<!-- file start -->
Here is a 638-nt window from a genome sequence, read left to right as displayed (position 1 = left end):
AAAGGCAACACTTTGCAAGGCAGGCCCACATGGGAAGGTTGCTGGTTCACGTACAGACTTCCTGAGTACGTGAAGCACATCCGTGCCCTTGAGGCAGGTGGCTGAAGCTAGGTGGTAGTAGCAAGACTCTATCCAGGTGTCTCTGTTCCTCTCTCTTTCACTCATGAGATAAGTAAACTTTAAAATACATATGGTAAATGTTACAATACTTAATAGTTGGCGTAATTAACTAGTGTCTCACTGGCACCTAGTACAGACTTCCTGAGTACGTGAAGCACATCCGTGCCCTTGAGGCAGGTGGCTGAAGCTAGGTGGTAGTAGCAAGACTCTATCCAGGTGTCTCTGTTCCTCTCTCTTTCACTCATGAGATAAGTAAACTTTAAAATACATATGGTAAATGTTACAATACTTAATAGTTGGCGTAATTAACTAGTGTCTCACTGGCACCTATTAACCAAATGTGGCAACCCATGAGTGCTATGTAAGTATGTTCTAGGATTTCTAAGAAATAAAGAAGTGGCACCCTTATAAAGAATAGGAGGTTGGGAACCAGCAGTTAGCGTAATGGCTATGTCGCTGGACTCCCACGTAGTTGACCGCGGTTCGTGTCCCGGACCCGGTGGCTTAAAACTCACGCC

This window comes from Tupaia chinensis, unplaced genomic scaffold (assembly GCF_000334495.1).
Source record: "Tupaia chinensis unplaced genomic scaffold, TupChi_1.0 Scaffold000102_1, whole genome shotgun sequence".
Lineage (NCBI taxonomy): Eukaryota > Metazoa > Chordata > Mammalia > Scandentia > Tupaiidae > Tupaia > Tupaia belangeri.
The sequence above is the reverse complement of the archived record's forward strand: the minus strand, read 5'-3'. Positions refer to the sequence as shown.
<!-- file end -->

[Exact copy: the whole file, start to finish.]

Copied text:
Here is a 638-nt window from a genome sequence, read left to right as displayed (position 1 = left end):
AAAGGCAACACTTTGCAAGGCAGGCCCACATGGGAAGGTTGCTGGTTCACGTACAGACTTCCTGAGTACGTGAAGCACATCCGTGCCCTTGAGGCAGGTGGCTGAAGCTAGGTGGTAGTAGCAAGACTCTATCCAGGTGTCTCTGTTCCTCTCTCTTTCACTCATGAGATAAGTAAACTTTAAAATACATATGGTAAATGTTACAATACTTAATAGTTGGCGTAATTAACTAGTGTCTCACTGGCACCTAGTACAGACTTCCTGAGTACGTGAAGCACATCCGTGCCCTTGAGGCAGGTGGCTGAAGCTAGGTGGTAGTAGCAAGACTCTATCCAGGTGTCTCTGTTCCTCTCTCTTTCACTCATGAGATAAGTAAACTTTAAAATACATATGGTAAATGTTACAATACTTAATAGTTGGCGTAATTAACTAGTGTCTCACTGGCACCTATTAACCAAATGTGGCAACCCATGAGTGCTATGTAAGTATGTTCTAGGATTTCTAAGAAATAAAGAAGTGGCACCCTTATAAAGAATAGGAGGTTGGGAACCAGCAGTTAGCGTAATGGCTATGTCGCTGGACTCCCACGTAGTTGACCGCGGTTCGTGTCCCGGACCCGGTGGCTTAAAACTCACGCC

This window comes from Tupaia chinensis, unplaced genomic scaffold (assembly GCF_000334495.1).
Source record: "Tupaia chinensis unplaced genomic scaffold, TupChi_1.0 Scaffold000102_1, whole genome shotgun sequence".
Lineage (NCBI taxonomy): Eukaryota > Metazoa > Chordata > Mammalia > Scandentia > Tupaiidae > Tupaia > Tupaia belangeri.
The sequence above is the reverse complement of the archived record's forward strand: the minus strand, read 5'-3'. Positions refer to the sequence as shown.